All ended as he would have ordered it. Before the years had come wherein men find no pleasure; while yet the keepers of the house trembled not nor those that looked out of the windows were darkened; in the full possession of all his powers in the bosom of his family; spared the lingering sickness and the painful parting,—he gave up the ghost and was gathered to his fathers. Wife and children gather around the closing scene: hosts of friends crowd the procession and even the stranger is borne unwittingly along by the swelling throng. The loving arms of beloved servants, whom he had so long and lovingly borne upon his heart, bore his precious remains to their resting-place. Amid the scenes so dear to him, by the banks of the gentle Savannah and under the skies which had looked down upon his nativity; upon the holy festival of Christmas Day, amid anthems of Glory to God and Peace upon Earth,—he was laid in his place of rest. It is very sad to us who are left behind, but we have no tears of bitterness to shed for ourselves when the gain to him is so incalculable. “Even so, Father: for so it seemed good in Thy sight.” And for all Thy goodness and mercy to this our friend, brother, father, “We praise Thee, we bless Thee, we worship Thee, we glorify Thee, we give thanks to Thee for Thy great glory, O Lord God, Heavenly King, God the Father Almighty!”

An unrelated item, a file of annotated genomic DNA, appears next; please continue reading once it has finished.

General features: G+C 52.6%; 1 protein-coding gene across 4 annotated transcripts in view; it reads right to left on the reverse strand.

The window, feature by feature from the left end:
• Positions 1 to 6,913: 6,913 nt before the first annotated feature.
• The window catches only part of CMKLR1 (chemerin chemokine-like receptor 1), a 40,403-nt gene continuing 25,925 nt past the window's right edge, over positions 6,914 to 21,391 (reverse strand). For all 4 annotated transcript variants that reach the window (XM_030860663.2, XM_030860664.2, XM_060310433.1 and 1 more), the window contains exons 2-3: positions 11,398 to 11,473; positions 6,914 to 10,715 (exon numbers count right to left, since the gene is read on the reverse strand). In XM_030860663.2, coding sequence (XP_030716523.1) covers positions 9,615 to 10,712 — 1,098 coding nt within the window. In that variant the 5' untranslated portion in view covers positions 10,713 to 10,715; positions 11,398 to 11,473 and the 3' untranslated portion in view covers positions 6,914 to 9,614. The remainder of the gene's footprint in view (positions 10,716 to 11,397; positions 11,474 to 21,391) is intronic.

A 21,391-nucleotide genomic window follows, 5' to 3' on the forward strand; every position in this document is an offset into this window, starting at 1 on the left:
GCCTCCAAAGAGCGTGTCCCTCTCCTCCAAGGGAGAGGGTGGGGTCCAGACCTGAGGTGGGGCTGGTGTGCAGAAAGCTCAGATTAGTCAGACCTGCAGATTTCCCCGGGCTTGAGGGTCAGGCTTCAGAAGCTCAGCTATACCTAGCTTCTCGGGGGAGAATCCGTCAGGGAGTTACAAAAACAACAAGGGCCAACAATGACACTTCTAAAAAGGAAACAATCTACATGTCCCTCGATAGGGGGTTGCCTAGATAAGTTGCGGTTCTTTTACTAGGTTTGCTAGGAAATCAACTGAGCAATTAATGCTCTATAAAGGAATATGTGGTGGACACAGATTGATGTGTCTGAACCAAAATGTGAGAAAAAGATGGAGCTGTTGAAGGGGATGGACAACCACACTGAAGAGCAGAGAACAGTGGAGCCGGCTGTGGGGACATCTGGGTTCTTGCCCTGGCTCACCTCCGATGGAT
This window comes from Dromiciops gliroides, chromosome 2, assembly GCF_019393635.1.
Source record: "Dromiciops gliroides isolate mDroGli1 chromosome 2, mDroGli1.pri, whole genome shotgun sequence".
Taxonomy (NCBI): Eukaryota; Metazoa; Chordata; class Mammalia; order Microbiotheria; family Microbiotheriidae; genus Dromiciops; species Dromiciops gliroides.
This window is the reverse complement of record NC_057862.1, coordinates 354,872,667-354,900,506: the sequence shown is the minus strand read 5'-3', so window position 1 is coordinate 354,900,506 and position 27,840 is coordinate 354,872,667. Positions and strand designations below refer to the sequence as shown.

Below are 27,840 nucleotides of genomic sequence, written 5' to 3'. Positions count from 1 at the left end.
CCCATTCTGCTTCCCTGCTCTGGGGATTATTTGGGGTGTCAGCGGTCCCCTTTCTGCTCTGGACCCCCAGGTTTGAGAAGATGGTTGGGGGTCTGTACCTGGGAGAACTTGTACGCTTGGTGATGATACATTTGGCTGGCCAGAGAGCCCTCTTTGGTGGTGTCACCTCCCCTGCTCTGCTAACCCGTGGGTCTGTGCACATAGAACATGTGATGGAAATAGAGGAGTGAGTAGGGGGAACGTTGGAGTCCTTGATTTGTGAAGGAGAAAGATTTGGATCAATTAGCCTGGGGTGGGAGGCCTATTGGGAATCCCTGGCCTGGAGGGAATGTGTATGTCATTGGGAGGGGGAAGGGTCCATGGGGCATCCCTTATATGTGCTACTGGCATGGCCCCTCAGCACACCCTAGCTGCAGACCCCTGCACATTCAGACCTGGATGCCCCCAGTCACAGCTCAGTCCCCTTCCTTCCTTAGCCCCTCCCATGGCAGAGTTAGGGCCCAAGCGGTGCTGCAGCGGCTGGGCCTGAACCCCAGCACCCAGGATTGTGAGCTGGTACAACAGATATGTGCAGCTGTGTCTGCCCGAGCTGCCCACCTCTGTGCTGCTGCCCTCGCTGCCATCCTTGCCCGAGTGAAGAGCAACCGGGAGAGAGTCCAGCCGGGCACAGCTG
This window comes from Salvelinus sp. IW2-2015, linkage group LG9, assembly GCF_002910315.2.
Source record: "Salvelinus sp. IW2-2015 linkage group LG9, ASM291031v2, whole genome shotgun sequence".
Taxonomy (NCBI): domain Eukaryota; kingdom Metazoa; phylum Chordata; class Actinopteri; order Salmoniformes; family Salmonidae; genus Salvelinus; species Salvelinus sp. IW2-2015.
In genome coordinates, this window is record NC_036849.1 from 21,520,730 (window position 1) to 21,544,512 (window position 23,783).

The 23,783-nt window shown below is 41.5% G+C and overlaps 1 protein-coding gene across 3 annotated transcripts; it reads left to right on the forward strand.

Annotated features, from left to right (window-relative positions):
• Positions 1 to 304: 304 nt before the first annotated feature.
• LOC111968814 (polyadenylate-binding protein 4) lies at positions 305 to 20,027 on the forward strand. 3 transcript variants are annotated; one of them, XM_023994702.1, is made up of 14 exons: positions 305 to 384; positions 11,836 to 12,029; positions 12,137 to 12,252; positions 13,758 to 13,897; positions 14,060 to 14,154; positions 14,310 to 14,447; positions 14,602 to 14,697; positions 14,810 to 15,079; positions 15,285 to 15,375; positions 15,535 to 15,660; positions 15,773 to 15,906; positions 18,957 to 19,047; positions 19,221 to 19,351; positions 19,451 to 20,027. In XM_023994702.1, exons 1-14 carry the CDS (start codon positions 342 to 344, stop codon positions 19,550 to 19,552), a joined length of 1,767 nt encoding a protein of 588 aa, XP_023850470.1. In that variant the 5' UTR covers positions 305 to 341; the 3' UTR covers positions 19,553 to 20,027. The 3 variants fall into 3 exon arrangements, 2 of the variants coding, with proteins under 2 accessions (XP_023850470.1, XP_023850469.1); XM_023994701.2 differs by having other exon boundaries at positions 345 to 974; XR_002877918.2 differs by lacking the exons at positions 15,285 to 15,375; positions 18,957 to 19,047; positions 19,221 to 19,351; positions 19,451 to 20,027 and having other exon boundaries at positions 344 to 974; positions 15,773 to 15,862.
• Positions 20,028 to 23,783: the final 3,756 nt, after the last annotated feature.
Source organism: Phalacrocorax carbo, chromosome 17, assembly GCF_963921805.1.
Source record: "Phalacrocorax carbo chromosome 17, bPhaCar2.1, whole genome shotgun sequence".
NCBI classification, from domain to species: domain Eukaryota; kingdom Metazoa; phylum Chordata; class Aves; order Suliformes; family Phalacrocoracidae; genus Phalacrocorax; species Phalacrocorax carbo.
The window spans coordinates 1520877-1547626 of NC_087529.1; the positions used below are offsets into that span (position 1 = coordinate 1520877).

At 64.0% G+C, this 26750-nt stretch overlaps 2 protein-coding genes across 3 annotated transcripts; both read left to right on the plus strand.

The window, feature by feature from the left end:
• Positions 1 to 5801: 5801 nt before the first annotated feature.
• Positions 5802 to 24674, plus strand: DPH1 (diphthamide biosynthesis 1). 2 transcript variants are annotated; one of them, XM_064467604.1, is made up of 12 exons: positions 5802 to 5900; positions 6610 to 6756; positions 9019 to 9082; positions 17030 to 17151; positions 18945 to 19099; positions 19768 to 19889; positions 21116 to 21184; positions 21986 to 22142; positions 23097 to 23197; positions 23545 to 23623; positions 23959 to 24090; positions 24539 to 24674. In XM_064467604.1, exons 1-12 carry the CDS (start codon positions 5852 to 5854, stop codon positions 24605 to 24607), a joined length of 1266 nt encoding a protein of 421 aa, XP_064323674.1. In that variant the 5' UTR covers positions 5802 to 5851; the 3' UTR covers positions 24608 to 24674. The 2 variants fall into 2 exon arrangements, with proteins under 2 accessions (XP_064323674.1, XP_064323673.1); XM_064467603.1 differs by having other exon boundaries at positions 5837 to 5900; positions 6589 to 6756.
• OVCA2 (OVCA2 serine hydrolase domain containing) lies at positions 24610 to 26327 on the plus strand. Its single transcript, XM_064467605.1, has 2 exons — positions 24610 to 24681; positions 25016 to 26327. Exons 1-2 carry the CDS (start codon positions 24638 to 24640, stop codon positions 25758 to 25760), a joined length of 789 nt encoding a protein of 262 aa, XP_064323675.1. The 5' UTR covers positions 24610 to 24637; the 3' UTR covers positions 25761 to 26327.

Since writing the above, and preparing it for the press, I have heard an incident so characteristic of Bishop Elliott’s nobleness of soul, that I cannot refrain from recording and perpetuating it in these “Reminiscences.”

It has passed into history that the chief man of the “Confederacy” was captured, and imprisoned in the Fortress of Monroe to await trial for treason. That prison-life of Mr. Davis, with all its needless horrors and humiliations, has left a foul blot upon the history of that day. Those months of solitary imprisonment; his feeble body loaded with chains; that eye of the jailer ever fixed upon the prisoner’s every motion even in his devotions to the Most High,—what a picture of wanton insult! We, Southern people, are a forgiving people, for every true Southern man felt himself insulted in the person of his representative head. A man can be imprisoned, tried, convicted, and executed, and yet not insulted. The treatment of Jefferson Davis was a foul wrong, and we all felt it as a personal dishonor.

While the unhappy, but unsubdued, captive sat there in his lonely cell and chains,—for a long time forbidden to see even his priest,—Bishop Elliott importuned the authorities to be allowed to share the imprisonment of his chief—volunteered to partake of all its horrors. Glorious Elliott! such men redeem the character of the human race. Nor was the good Bishop alone in this sentiment. The vast Fortress of Monroe was all too small to enclose the crowd which would have sprung forward to emulate his spirit. If such men be traitors, I can only say,—

“Sit mea anima cum illis”

We of the South have not yet been schooled to enroll John Brown among “The noble army of martyrs.” The roll of the South records the names of quite other men. With these we have lived, and with these we hope to share eternity. For one I have no higher aspiration; for my posterity I ask of Heaven no richer boon.